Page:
I was having one of those really decent conversations with a friend today over a cup of iced coffee (I believe he was having iced tea though…) and we were comparing notes about how we have found the balance between life, the work that we do, and our families that sometimes get the short-end of the stick (if we’re completely honest with ourselves).
Since both of us work with ton of entrepreneurs and startup organizations we both have often been asked to share our thoughts on how to accelerate growth, maximize resources, and to find opportunities to actualize revenue and profit. These conversations are at times in the privacy of a 1-on-1 or via a keynote on a public stage.
The humble reality is that it’s tough to provide real, meaningful value in both contexts; at least the type of value that doesn’t degenerate into startup colloquialisms and entrepreneurial platitudes. You see, sometimes the best advice isn’t the stuff that people really want to hear.
For example, the vast majority of people who want advice from so-called “seasoned” entrepreneurs is how they can go faster in their work and to help them identify the missing components on the rocket ship that they are building as they attempt escape velocity with their killer product and/or service.
They are, in simple terms, asking for better and more advanced rocket fuel besides how to find more of it. They distinctly believe that we have a clue, a hidden insight, some knowledge that might provide them with that rare resource.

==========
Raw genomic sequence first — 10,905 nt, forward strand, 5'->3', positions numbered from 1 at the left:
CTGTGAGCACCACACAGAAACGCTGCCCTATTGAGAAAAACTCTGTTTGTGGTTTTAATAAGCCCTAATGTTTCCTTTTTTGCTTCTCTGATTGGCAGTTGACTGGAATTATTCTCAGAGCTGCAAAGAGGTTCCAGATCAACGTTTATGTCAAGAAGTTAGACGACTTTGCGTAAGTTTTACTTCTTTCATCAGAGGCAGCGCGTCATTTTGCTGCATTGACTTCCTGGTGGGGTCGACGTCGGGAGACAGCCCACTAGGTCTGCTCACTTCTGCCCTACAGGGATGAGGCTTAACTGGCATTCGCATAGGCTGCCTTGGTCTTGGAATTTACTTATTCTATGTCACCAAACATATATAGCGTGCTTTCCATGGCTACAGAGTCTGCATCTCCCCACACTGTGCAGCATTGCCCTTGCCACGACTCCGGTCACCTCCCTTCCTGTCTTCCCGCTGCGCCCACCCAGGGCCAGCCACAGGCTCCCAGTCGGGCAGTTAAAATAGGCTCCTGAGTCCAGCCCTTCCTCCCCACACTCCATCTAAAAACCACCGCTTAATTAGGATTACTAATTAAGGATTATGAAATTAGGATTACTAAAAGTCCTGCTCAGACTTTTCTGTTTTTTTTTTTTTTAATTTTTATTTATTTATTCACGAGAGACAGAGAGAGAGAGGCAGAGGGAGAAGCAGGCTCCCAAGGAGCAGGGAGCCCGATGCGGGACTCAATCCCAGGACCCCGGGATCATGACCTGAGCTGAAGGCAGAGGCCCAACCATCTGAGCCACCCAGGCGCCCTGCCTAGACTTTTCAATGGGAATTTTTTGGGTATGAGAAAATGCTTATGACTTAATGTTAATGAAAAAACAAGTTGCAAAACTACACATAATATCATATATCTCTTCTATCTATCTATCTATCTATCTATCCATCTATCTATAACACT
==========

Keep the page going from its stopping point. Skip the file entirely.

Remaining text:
And although we might have (with a bit of luck) some wise words to share (more like anecdotes on our own personal experience; very little prescription here!) sometimes the best advice is the stuff that no one wants to hear about, such as adding some “brakes” to the rocket ship (or even a parachute).
This has less to do with the product or the service or the company and/or organization but rather the person and leader themselves; that is to say, perhaps they need to slow down a bit so that they might actually recalibrate their efforts for greater effect. Perhaps they need to add some brake pads so that their personal lives don’t combust as their businesses attain orbit.
I have received this counsel many times throughout my life and it’s only been recent where I’ve begun to actually listen to it. I wish I had many years ago, not because I didn’t want the achievements but because the cost, in retrospect, was too high.
It’s a bit like the recent housing and financial crash where people bit off more than they could actually chew and the recompense came much, much later. Sure, it felt good to walk into that plush piece of real estate but the crushing reality of the cost has made even the stalwart doubt their original decision.
We are all moving so fast, so hard, and with a speed that is oftentimes blinding – as we all search for jet fuel (or a magical jetpack) it’s ok to consider a set of brakes too.